The newly-minted Oregon Soldiers are due to report back to their various training sites including Fort Jackson, Fort Benning, Ga.; Fort Sill, Okla.; and Fort Gordon, Ga. between Jan. 1-3.  Some have as few as three weeks remaining in their training while others will continue training for up to 11 weeks.

Participants agreed that they are eager to return and complete their training but even more excited to have their first drill with their Oregon Guard units.  In turn, the Oregon National Guard will be happy to welcome them back.

More information regarding the Oregon City recruiters and their upcoming events, visit them on Facebook here.

Thursday, December 20, 2012

Project Healing Waters program helps veterans adjust

PACIFIC CITY, Ore. -- The Nestucca River is calm and quiet on a fall September morning, except for the buzz of a group of men and women, their rods and their boats.

At first glance, they appear to be fishermen and women eagerly anticipating a day full of fly fishing and wondering what luck they'll have.
But this group is different. For them, it's not so much about the catch, as the experience on the river.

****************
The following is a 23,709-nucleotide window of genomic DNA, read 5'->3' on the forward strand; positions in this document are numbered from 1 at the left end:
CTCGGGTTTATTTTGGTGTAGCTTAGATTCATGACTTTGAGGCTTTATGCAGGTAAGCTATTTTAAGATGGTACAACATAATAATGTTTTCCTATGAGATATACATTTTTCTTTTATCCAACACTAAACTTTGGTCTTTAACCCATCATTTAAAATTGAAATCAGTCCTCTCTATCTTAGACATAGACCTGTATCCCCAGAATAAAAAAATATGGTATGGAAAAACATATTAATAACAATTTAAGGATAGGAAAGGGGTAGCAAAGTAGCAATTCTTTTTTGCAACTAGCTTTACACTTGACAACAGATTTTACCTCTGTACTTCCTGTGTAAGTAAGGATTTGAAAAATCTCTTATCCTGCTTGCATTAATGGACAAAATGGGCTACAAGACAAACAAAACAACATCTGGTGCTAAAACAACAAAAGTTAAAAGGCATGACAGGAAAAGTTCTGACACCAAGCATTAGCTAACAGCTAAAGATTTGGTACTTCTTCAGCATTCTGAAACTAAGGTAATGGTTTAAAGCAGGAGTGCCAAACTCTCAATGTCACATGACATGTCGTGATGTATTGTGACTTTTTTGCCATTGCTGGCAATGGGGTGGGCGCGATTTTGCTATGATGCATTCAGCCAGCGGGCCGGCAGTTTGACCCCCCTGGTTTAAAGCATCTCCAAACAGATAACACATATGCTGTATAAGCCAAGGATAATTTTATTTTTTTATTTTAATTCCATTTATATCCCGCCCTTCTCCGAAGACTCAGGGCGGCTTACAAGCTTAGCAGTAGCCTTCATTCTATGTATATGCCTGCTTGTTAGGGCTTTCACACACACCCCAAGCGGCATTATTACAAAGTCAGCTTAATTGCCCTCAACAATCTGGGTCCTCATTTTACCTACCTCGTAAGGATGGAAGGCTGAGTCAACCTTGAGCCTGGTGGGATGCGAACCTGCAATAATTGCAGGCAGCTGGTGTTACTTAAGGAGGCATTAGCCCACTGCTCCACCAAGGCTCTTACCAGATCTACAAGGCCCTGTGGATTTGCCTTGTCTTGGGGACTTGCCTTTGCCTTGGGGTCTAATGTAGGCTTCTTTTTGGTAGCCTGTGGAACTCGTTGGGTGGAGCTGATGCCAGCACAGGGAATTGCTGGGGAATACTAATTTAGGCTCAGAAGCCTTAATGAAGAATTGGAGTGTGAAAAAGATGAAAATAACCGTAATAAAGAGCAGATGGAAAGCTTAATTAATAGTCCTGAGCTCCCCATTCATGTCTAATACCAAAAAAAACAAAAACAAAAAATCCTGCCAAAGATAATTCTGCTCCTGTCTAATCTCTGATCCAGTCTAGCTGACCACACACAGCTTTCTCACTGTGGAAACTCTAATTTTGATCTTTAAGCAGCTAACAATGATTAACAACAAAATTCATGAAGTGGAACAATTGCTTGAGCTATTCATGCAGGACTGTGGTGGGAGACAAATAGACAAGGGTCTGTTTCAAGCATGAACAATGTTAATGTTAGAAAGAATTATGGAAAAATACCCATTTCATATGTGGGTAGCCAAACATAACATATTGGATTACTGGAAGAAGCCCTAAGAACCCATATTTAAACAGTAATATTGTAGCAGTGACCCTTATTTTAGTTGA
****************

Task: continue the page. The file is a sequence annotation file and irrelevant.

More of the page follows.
The people here are all part of a program called Project Healing Waters. It's a national non-profit, but locally has been coordinated in the Portland-Vancouver area for six years. The program is geared for disabled veterans and active duty military personnel who rehabilitate both emotionally and physically through fly-tying and fly fishing.

These veterans say what they get out of it varies just as much as their service records and injuries.

George Lonnee is a Marine who served in the Vietnam War in 1965-66 and 1968-69.
"I'm glad I went, but it was an experience that stayed with me for 40 years," Lonnee said. "I got shrapnel, buried alive from incoming mortars. It was pretty traumatic."

Lonnee suffers from post traumatic stress disorder and he attends counseling every Wednesday. Out on the water, he still thinks about the past.
"I think about Vietnam and what we left behind and what we have that these guys are giving to us that's emotional," Lonnee said about Project Healing Waters.